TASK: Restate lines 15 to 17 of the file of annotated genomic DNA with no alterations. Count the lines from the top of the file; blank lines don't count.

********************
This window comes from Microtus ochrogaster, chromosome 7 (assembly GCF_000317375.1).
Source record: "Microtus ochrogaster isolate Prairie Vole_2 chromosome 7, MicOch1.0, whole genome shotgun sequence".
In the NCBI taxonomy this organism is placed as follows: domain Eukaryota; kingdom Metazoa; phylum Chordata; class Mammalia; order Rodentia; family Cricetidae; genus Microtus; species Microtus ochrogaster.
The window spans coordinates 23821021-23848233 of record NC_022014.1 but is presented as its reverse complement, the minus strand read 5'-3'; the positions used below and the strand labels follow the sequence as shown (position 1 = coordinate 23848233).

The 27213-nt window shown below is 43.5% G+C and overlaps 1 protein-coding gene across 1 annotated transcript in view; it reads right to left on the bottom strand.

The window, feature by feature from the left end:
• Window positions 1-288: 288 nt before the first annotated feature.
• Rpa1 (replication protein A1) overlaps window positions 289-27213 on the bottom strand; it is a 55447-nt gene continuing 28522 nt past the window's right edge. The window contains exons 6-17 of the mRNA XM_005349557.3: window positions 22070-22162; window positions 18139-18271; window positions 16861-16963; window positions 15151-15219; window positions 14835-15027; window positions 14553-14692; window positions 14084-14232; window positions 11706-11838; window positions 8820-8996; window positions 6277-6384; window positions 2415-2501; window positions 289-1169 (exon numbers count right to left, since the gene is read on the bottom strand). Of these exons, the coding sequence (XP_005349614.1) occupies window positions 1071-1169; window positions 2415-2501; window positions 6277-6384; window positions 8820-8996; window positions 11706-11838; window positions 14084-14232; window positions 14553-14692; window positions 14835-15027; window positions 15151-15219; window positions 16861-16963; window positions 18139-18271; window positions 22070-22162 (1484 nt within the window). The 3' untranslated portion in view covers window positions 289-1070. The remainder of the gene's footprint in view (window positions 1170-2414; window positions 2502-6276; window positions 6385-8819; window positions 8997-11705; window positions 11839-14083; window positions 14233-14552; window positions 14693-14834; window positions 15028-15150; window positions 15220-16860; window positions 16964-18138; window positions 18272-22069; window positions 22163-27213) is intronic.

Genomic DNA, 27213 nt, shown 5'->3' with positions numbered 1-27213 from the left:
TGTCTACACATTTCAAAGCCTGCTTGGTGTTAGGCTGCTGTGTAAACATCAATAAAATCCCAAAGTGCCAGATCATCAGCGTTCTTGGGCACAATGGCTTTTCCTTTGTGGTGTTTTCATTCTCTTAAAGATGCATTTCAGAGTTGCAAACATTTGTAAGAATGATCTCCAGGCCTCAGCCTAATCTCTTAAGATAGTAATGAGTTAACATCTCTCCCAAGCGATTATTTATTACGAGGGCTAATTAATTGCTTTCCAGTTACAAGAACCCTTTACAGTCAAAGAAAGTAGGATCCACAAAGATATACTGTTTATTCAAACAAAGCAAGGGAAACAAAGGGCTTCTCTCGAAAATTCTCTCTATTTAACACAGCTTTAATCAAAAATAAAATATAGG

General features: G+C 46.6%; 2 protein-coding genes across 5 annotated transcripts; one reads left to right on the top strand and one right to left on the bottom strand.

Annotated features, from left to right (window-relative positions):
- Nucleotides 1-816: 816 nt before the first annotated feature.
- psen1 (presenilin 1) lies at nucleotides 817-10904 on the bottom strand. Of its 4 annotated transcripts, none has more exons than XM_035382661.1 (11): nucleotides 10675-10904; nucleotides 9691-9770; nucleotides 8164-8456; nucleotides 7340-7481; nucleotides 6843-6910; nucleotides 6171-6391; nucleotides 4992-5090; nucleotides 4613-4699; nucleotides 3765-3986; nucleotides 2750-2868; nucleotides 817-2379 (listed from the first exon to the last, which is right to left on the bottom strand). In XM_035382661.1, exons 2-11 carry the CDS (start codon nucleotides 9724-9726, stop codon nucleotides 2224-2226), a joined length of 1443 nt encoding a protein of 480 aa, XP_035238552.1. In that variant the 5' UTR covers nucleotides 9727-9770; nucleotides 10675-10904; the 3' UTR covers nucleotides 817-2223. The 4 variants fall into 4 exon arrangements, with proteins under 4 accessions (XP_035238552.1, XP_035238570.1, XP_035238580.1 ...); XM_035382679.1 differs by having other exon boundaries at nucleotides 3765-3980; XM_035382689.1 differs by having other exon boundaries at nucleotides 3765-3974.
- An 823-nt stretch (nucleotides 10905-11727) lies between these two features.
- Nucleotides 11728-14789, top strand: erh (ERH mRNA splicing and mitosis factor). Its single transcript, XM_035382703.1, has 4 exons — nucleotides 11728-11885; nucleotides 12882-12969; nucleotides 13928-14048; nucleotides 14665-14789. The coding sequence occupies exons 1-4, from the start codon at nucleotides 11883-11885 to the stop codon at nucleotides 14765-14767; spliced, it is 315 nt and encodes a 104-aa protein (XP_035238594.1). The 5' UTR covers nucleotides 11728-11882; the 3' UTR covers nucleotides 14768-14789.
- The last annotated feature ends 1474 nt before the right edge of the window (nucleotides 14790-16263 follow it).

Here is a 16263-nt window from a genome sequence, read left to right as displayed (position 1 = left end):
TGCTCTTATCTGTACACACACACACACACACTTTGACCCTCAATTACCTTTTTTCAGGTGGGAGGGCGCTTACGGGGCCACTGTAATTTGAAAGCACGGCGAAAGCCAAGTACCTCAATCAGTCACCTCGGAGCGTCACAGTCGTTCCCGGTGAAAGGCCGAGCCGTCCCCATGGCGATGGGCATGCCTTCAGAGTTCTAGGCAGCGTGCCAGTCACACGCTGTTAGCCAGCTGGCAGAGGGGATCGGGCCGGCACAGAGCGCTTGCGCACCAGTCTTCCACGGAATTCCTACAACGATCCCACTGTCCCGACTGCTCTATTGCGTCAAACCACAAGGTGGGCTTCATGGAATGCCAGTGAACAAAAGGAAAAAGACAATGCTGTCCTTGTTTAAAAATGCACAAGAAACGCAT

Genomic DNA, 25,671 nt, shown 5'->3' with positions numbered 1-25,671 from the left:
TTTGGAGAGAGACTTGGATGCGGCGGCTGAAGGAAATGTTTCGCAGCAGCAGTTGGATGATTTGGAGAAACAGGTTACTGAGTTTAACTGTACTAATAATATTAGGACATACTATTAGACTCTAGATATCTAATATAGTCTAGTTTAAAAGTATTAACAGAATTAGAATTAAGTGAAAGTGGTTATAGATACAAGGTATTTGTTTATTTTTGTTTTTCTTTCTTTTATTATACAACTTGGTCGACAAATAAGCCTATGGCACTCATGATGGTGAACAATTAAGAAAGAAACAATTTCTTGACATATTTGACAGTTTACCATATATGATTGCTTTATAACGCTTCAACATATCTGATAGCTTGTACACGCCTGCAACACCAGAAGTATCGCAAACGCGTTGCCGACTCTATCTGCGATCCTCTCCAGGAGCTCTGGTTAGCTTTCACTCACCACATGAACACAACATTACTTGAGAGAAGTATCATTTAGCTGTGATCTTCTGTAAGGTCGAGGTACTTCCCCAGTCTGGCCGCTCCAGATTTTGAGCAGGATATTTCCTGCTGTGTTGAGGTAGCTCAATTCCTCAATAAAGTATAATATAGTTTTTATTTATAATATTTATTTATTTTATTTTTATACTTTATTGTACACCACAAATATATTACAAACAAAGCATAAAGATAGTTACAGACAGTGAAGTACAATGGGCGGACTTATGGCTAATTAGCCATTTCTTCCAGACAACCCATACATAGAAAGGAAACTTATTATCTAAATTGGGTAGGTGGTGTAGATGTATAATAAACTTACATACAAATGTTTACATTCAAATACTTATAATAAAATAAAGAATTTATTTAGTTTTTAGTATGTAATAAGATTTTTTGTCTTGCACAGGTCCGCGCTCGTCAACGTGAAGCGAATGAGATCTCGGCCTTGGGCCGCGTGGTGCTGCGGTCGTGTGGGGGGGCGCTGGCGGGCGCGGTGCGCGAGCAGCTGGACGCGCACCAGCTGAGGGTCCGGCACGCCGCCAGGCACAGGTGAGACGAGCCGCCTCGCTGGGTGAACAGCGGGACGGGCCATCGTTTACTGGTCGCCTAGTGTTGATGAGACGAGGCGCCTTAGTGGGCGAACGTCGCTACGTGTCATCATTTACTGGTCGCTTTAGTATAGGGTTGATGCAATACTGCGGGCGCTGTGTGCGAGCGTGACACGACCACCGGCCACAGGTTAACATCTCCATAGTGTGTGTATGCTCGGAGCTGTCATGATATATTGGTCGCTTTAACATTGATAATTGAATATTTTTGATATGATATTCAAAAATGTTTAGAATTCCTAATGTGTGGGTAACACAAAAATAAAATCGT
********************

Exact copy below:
- An 823-nt stretch (nucleotides 10905-11727) lies between these two features.
- Nucleotides 11728-14789, top strand: erh (ERH mRNA splicing and mitosis factor). Its single transcript, XM_035382703.1, has 4 exons — nucleotides 11728-11885; nucleotides 12882-12969; nucleotides 13928-14048; nucleotides 14665-14789. The coding sequence occupies exons 1-4, from the start codon at nucleotides 11883-11885 to the stop codon at nucleotides 14765-14767; spliced, it is 315 nt and encodes a 104-aa protein (XP_035238594.1). The 5' UTR covers nucleotides 11728-11882; the 3' UTR covers nucleotides 14768-14789.
- The last annotated feature ends 1474 nt before the right edge of the window (nucleotides 14790-16263 follow it).